Come Celebrate Maryland’s Green Schools at MAEOE Green Schools Youth Summit!

May 26th, 2014 by Julie Walker

Governor Martin O'Malley at last year's Youth Summit Day

The Maryland Association for Environmental and Outdoor Education (MAEOE) will honor the 133 schools that have successfully fulfilled the requirements of the Maryland Green Schools Program at the MAEOE Green Schools Youth Summit on May 30, 2014 at beautiful Sandy Point State Park in Annapolis. The Youth Summit presents students and teachers with an opportunity to be recognized for their leadership in enacting significant change in their communities, while the Summit’s interactive sessions provide a platform for them to build upon the skills and knowledge that they have already acquired during the Maryland Green Schools certification process.

The Summit will feature an awards ceremony to celebrate the accomplishments of the schools that were certified or recertified as Maryland Green Schools in 2014, as well as an “Environmental Literacy Fair” that will offer students and teachers an opportunity to connect with organizations who can provide resources to draw from as they continue their work towards lessoning the environmental impact of their school’s buildings and grounds and developing environmental literacy throughout the student body. Representatives from the Alliance to Save Energy and Lockheed Martin will lead a Youth Leadership Forum that will feature a Green Careers discussion as well as sessions on environmental advocacy and policy. Over 3,000 students and teachers were in attendance last year. Governor Martin O’Malley has been invited and will be speaking at 12:30 should he attend. Check out the Governor’s speech at last year’s summit!

The Maryland Green Schools Program (MDGS), an award winning program founded in 1999, is designed to foster a student led approach to authentic learning and plays a key role in helping schools meet the Maryland State Department of Education’s environmental literacy standards established through the Governor’s Partnership for Children in Nature. The program is a method of improving environmental literacy for students and a tool for catalyzing change within the community as envisioned in the Maryland Children’s Outdoor Bill of Rights.

This year, MAEOE has certified 57 schools for the first time and has retained 76 schools through the program’s recertification process, bringing the total number of schools in the Maryland Green Schools Program to 460. This substantial growth in the program illustrates a persistent commitment to sustainability and environmental literacy in Maryland Schools. These schools have demonstrated and documented a continuous effort to integrate sustainable best management practices, environmental education curriculum, professional development opportunities, and community engagement into their daily operations.

Schools that were accepted into this year’s program combined to recycle over 1.2 million pounds of paper and 305,000 pounds of aluminum cans and glass bottles. Additionally, 69 schools conducted energy audits to identify ways in which they could reduce their energy consumption, among other projects. For a full listing of Maryland Green Schools and more statistics from this year’s Maryland Green Schools Program, please visit MAEOE.org.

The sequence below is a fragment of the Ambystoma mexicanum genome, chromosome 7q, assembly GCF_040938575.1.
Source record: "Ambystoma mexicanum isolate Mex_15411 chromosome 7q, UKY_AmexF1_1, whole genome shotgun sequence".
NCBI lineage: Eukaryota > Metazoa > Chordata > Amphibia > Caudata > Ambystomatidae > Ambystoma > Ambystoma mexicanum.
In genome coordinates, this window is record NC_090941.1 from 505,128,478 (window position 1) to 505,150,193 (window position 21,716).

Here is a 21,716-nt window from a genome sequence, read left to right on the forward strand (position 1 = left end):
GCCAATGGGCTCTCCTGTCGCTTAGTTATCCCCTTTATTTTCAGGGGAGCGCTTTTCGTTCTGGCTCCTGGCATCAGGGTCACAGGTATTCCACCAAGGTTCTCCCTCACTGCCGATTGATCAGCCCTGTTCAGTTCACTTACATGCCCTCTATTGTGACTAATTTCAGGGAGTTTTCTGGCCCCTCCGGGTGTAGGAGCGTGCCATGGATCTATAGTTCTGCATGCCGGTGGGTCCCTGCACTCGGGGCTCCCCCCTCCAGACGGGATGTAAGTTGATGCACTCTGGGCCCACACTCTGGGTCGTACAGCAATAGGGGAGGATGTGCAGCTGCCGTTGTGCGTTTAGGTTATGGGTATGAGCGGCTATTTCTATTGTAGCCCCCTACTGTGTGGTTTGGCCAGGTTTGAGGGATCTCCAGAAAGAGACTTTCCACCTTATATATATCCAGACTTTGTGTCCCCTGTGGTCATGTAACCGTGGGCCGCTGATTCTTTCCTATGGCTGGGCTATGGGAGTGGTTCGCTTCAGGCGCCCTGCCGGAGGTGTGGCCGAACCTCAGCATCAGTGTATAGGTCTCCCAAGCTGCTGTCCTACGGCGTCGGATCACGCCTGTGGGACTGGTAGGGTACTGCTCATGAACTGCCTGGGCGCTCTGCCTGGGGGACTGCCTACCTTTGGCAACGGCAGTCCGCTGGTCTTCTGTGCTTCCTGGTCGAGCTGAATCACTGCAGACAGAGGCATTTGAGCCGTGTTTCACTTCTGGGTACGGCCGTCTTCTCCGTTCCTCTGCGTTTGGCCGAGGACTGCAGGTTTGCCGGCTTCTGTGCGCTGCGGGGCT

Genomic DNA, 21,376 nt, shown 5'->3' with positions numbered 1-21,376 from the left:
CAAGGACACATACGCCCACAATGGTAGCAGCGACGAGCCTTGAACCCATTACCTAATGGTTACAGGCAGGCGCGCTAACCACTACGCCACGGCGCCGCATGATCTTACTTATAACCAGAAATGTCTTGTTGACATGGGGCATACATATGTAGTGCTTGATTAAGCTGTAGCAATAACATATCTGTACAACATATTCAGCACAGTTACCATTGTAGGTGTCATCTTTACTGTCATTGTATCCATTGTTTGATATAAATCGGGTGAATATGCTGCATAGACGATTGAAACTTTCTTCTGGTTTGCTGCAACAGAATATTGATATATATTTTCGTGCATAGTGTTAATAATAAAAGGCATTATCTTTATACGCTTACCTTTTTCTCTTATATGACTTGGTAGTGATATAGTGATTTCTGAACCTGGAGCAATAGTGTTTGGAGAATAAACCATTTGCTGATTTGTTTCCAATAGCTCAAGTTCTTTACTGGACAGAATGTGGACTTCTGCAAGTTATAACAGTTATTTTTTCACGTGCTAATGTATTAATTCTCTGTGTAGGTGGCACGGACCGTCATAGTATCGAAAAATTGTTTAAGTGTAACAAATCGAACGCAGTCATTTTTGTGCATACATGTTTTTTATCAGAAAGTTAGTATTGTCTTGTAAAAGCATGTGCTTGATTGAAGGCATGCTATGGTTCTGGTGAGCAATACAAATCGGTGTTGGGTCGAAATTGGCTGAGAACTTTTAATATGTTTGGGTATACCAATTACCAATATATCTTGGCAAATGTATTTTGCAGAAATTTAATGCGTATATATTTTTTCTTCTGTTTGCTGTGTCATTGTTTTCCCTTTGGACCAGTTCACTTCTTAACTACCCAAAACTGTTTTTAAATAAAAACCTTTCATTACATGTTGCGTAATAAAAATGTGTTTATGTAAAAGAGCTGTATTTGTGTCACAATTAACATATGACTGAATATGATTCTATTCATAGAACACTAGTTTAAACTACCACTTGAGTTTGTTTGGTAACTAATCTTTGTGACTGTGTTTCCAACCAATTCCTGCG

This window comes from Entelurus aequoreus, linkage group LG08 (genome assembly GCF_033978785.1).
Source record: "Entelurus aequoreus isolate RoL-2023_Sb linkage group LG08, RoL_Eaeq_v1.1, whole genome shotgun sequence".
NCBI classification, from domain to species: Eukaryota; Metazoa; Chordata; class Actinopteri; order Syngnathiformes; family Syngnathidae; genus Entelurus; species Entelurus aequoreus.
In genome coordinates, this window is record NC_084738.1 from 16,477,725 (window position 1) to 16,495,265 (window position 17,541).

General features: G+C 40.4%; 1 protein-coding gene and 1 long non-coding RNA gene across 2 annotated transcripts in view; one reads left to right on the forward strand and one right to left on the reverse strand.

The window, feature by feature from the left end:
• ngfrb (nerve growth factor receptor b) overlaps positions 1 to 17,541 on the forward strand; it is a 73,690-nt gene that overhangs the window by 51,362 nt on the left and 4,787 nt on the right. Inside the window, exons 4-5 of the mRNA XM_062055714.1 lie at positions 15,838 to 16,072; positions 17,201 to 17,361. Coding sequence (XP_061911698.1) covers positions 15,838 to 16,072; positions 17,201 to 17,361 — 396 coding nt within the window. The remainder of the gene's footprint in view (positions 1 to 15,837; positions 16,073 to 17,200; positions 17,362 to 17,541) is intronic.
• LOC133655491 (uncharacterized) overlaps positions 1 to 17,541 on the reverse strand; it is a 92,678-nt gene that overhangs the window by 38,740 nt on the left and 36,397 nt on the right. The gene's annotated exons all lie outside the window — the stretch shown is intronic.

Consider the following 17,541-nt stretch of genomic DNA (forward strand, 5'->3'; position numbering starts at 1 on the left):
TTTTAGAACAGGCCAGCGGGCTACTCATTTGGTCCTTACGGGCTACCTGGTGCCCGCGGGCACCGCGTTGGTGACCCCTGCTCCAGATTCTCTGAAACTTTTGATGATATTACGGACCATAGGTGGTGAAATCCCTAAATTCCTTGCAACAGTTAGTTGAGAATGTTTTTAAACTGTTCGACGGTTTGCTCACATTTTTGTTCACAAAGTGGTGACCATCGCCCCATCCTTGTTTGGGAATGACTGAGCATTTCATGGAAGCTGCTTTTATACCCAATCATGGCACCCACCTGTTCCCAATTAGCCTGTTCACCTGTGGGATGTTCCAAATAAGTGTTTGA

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Julie Walker is the Chesapeake Research Consortium / Chesapeake Bay Program's Fostering Chesapeake Stewardship Staffer.

Project Learning Tree Green Schools Webinar

May 21st, 2014 by Julie Walker

Check out some updates from Pennsylvania Association of Environmental Educators (PAEE) and Project Learning Tree’s Webinar on making  putting every school in Pennsylvania on the path towards a more green and sustainable future.
Whether a school district is considering a renovation or construction project, reviewing operations and maintenance practices, planting a school garden, or updating curriculum-there is an opportunity to make our schools more cost-efficient, environmentally friendly and healthier places of learning.
We believe that the entire educational experience should include green and sustainable practices. This includes the transportation to and from school, the buildings where our students learn, the energy being used in our schools, the food being served in our cafeterias, and the curriculum that is taught in the classrooms.
There are many ways that schools can become more green and sustainable, and each step forward is a step in the right direction. We hope you will get started on the Path, and we look forward to hearing about your success.

Every school in Pennsylvania can start on the path towards a more green and sustainable future. Whether a school district is considering a renovation or construction project, reviewing operations and maintenance practices, planting a school garden, or updating curriculum-there is an opportunity to make our schools more cost-efficient, environmentally friendly and healthier places of learning.